IDEAS 04/12 Personally speaking I have a particularly intimate relation with drawings. Since my father left for Canada when I was four, I have found much peace to my sorrow in drawing. Already at the age of 6 I was making very complex depiction of the battles that took place in my native highland during World War I. With one of these war drawings I won the yearly local drawing context. At this point my elementary school teacher tried to encourage my mother to invest in my talent but the latter did not want her son to become an artist. To some extent the male character often showing up in the drawing much resemble my stepfather of whom I have been terrified as a young boy. He in fact represents the successful professional figure I am in general much cynical about (Fig. Flier showing me and my buddy Davide in Berlin years before the beginning of the project. We used to do something we called “Social Engineering”; pretending to be disabled and wearing a camera in the glasses or pretending to be a family with a doll in the stroller with a camera replacing an eye, we explored the urban environment. After collecting videos of a city in such fashion, we would re-engineered it with our creativity as the annotations superimposed on the flier shows. While this approach was rather rudimentary it was fundamental for me to begin my annotating and drawing of ideas).

IDEAS 05/12 I have spent my school years making drawings in my classmates' agendas, also as a way to kill time during boring boring lectures. Finally attending a year as an exchange student in United States during my high-school I was able to attend more creative classes that stimulated my oppressed artistic side. Later on I wanted to attend the Art accademy in Venice but my mother and stepfather were much opposed to the idea. As a compromise they allowed me to enroll as an Industrial Design student. Also here however I was criticized for my lack of drawing skills. Generally I am quite bad at reproducing reality in drawings. My strength lays in fact in reproducing my imagination, something that Italian professors did not appreciated (Fig. Screenshot showing my usual setup drawing in the attic of my girlfriend house in the Netherlands. The desk light is placed on my left side so as not to create any shadow when drawing with my right hand. I make use of a folder to draw on top and within this folder is a print with the list of drawings I have to execute. I strike the idea I read on this list prior drawing it. I generally draw in the evening but with my kids being small I often took advantage of their afternoon nap to do so. When too hot or sunny I draw with the window open but too much heat makes the ink of my pen too fluid and not so appropriate for retracing my pencil sketches).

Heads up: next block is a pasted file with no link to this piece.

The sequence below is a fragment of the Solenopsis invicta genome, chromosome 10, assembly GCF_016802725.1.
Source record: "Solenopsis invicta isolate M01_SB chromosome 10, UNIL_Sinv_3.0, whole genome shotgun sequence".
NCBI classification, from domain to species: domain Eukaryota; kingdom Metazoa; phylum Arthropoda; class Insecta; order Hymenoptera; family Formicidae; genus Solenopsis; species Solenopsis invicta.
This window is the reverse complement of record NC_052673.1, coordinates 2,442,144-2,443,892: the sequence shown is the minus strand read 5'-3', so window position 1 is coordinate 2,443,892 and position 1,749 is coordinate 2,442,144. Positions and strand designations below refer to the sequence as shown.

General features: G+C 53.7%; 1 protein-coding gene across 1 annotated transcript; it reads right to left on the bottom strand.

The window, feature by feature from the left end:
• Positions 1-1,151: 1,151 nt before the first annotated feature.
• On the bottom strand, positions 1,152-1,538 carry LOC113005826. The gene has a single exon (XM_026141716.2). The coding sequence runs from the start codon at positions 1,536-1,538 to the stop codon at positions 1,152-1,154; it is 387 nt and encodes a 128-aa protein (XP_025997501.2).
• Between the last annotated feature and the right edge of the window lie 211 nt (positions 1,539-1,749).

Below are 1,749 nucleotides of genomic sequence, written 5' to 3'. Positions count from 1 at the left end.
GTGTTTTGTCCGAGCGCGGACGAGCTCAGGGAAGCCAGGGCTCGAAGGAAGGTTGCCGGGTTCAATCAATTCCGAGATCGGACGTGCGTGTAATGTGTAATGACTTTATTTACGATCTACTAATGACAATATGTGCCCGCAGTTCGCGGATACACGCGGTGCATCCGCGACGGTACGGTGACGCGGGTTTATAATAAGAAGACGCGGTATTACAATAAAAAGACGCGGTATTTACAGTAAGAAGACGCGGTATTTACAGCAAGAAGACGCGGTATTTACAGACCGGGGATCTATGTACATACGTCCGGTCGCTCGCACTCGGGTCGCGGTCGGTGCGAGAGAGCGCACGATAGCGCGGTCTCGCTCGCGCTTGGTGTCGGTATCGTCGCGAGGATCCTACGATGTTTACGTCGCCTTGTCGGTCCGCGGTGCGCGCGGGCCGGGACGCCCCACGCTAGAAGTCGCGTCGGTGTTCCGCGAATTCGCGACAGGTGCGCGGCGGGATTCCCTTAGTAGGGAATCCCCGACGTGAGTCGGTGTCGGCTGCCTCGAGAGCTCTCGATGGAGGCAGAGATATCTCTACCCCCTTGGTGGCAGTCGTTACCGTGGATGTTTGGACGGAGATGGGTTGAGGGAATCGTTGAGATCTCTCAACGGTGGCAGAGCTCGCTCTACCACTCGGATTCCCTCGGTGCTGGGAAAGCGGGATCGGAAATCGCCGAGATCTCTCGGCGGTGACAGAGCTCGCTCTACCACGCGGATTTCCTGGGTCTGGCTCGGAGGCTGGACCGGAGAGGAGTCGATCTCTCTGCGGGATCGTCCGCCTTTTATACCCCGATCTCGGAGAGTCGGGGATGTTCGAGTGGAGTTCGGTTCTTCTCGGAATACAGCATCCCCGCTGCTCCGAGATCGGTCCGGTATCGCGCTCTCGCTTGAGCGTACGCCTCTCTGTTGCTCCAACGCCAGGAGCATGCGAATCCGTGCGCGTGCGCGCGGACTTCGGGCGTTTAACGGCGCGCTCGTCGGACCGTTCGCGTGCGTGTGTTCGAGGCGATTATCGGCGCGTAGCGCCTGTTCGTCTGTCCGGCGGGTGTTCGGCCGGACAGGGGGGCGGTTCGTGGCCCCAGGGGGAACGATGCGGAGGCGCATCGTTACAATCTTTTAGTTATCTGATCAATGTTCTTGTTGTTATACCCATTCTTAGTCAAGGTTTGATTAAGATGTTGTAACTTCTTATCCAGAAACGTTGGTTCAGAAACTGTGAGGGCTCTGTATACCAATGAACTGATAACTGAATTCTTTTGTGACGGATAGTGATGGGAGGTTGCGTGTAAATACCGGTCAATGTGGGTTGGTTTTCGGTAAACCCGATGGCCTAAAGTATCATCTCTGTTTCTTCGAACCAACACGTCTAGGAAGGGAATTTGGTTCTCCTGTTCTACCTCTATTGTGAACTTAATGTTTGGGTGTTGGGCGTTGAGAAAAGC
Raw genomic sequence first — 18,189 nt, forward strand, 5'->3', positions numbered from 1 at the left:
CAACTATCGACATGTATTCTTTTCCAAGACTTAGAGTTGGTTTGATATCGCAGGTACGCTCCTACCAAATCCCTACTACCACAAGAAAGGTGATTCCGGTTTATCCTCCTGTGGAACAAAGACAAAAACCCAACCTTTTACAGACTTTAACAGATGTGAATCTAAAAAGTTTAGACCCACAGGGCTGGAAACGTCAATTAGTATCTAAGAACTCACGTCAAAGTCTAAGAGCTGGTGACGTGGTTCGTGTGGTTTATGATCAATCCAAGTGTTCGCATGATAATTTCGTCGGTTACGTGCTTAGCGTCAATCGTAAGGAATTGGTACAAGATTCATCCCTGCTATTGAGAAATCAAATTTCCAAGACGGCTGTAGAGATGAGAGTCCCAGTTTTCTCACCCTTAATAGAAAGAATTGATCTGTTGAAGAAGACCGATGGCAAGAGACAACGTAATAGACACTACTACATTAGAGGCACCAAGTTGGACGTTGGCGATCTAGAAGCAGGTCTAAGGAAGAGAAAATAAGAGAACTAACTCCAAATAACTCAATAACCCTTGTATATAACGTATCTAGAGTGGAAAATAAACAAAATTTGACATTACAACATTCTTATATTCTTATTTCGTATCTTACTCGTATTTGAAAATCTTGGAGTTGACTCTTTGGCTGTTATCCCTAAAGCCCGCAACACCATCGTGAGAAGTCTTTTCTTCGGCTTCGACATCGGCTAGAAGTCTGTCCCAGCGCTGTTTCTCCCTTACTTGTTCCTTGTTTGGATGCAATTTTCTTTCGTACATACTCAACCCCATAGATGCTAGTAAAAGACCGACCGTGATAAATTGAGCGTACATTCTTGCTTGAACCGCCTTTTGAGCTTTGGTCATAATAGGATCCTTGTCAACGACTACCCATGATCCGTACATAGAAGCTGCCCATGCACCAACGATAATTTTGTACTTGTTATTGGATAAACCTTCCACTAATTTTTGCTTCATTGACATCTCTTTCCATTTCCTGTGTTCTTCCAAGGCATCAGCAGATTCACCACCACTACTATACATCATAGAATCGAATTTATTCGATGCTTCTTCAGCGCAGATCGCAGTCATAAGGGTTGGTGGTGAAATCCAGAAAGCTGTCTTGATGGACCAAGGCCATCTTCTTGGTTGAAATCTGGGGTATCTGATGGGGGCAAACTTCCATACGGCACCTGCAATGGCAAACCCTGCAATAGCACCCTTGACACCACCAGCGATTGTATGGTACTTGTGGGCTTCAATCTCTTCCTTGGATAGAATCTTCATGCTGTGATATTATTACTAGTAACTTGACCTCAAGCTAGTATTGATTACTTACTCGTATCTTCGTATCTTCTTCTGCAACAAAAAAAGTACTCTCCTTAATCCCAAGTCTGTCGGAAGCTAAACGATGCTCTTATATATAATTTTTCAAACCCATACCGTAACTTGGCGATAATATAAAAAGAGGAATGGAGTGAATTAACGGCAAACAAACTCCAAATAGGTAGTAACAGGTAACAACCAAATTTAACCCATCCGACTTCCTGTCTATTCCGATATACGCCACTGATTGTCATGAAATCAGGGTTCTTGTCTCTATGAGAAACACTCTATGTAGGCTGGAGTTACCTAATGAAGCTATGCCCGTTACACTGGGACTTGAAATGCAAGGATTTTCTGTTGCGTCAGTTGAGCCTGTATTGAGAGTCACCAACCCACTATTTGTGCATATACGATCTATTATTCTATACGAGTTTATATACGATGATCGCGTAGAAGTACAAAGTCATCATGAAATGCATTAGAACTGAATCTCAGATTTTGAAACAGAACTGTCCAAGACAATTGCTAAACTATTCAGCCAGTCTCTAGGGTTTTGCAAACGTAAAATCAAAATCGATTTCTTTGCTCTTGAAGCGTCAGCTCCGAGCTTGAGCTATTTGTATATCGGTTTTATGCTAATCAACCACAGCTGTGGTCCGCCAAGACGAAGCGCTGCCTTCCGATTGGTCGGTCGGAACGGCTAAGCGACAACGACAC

IDEAS 06/12 To this day the seating in the afternoon or in the evening to draw works for I as some kind of relaxation moment removing all my gray feelings especially when locked up in daily routines. The daily practice resembles that of a Chinese elder training traditional calligraphy or painting with the brush. In this respect I am not a professional drawer beautifully representing details. Throughout my daily practice I became highly skilled in quickly rendering an idea usually managing to complete a drawing in a few minutes. In this respect perhaps the drawing is rather more a performative act or anyway a practice and a ritual I execute. The non-cultivated Westerner find these drawings rather childish so used they are to see drawings and paintings from churches or calendars and magazines. (Fig. Screenshot showing me taking my time to draw while waiting for a plane. In the years I spent commuting throughout Europe, I have often kept up my practice in public places under the eyes of others. I think they must have considered me rather special to draw in a place where at the most people read or typed on their devices. It was only when giving up my life on the move that I acquired better drawing skills. The moving around is either way necessary for me to gather ideas and associations but this can be also achieved with small walks in and around my Dutch village).